Battery strings 16 also provide continuous service in the event of a power failure. A telecommunications office provides service to customers over a geographic area. It is therefore imperative that the equipment remain online even in the event of a power failure. In order to insure continuous operation, it is common to provide emergency backup systems, such as diesel-powered generators. However, a certain amount of startup time is required for generators, and it is important to insure against any power interruptions during this period. In the event of a power failure or other interruption of service, the battery strings 16 supply DC current to the telecommunications system 10, and thereby provide continuous, readily-available power.
 Since the currents between the rectifier 12 and the battery strings 16 are very high, it is common to use an assembly of copper bus bars rather than stranded wire. As also shown in FIG. 1, the direct current is conducted between the battery strings 16 and the rectifier 12 along an assembly of bus bar laminations 14. In a typical bus work assembly, a number of bus bars are provided, each being copper plates, typically having widths of about eight inches. The bus bars are typically provided in laminations of as many as fourteen for each electrical polarity, and the laminations of each polarity are separated in order to insure safety.
 For safety purposes, one common practice is to enclose the bus bar laminations 14 in a duct work. In this way, the bus bars are protected from external damage, e.g., from water leakage, and accidental short circuits that could result in injury to personnel and damage to equipment. Typically, the two bus bar polarities are retained within a safe proximity, so as to be enclosed within the same duct work assembly. The duct work relies on an air space to provide a degree of electrical isolation. Such duct work has traditionally been fabricated of either galvanized steel or aluminum.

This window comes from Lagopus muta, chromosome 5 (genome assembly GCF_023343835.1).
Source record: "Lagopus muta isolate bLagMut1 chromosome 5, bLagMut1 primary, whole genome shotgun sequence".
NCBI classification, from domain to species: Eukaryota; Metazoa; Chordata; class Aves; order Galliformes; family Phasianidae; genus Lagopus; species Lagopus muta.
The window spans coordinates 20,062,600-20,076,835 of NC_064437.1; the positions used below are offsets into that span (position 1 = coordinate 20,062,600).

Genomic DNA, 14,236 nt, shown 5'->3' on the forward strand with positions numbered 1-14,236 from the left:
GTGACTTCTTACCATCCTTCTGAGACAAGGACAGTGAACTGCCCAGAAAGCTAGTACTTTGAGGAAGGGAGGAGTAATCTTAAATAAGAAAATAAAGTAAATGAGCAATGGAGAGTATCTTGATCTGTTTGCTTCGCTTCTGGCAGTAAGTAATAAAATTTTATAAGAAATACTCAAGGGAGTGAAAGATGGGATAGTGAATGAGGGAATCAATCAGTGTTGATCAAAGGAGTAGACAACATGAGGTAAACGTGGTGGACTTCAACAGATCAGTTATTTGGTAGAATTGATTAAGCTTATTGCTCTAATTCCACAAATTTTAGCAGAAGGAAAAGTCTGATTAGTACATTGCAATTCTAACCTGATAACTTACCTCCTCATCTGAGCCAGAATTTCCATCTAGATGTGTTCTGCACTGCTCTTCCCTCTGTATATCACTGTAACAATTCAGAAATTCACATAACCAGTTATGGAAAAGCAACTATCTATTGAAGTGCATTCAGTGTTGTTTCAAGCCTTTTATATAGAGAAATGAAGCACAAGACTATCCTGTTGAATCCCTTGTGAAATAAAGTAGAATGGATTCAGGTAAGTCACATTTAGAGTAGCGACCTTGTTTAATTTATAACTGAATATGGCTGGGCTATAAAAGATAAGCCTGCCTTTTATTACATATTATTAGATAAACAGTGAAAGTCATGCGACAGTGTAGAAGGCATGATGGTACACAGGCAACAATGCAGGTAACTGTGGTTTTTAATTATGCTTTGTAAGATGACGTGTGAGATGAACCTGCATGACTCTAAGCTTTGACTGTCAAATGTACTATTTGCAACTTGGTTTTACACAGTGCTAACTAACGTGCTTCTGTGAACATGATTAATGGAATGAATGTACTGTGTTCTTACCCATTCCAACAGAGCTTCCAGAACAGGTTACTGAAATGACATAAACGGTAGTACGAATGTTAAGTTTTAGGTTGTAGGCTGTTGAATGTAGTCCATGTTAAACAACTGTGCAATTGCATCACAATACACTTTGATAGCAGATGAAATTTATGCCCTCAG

During non-peak usage periods, a bus assembly may only operate at 10% of a maximum load capacity, a current of about 1000 amperes. However, during peak usage times, current loads can approach 100% capacity, about 10,000 amps. This creates a considerable amount of heat in the bus assembly, which reduces conductivity and can result in an undesirable reduction in available service and even damage to the system. This heat problem can be complicated by the duct work enclosure, since the metal ducts absorb the heat from the bus bars and thus retain a considerable amount of heat within the enclosure.
 The difficulties and drawbacks of previous systems are overcome by the electrical bus system of the present invention in which first and second bus bar assemblies are provided for conducting electrical currents of respective first and second polarities. A bus duct enclosure is provided for enclosing the bus bar assemblies. The bus duct enclosure is adapted to provide a heat dissipative configuration. In one aspect of the invention, the bus duct enclosure can be formed of a substantially polycarbonate material, for providing convective heat dissipation from the bus bar assemblies.